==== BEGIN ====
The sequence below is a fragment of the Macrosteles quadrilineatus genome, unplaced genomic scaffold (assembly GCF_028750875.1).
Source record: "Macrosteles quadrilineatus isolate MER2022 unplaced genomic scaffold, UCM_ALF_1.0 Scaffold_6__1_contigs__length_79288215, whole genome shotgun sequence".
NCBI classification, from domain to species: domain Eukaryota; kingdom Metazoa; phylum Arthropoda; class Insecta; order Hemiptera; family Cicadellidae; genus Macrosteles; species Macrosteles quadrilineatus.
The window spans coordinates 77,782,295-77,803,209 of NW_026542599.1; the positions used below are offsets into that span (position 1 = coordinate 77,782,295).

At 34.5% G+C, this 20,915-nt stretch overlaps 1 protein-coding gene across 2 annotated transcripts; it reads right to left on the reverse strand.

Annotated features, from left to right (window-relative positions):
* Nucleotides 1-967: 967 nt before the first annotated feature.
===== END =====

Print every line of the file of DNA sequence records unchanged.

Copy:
The sequence below is a fragment of the Macrosteles quadrilineatus genome, unplaced genomic scaffold (assembly GCF_028750875.1).
Source record: "Macrosteles quadrilineatus isolate MER2022 unplaced genomic scaffold, UCM_ALF_1.0 Scaffold_6__1_contigs__length_79288215, whole genome shotgun sequence".
NCBI classification, from domain to species: domain Eukaryota; kingdom Metazoa; phylum Arthropoda; class Insecta; order Hemiptera; family Cicadellidae; genus Macrosteles; species Macrosteles quadrilineatus.
The window spans coordinates 77,782,295-77,803,209 of NW_026542599.1; the positions used below are offsets into that span (position 1 = coordinate 77,782,295).

At 34.5% G+C, this 20,915-nt stretch overlaps 1 protein-coding gene across 2 annotated transcripts; it reads right to left on the reverse strand.

Annotated features, from left to right (window-relative positions):
* Nucleotides 1-967: 967 nt before the first annotated feature.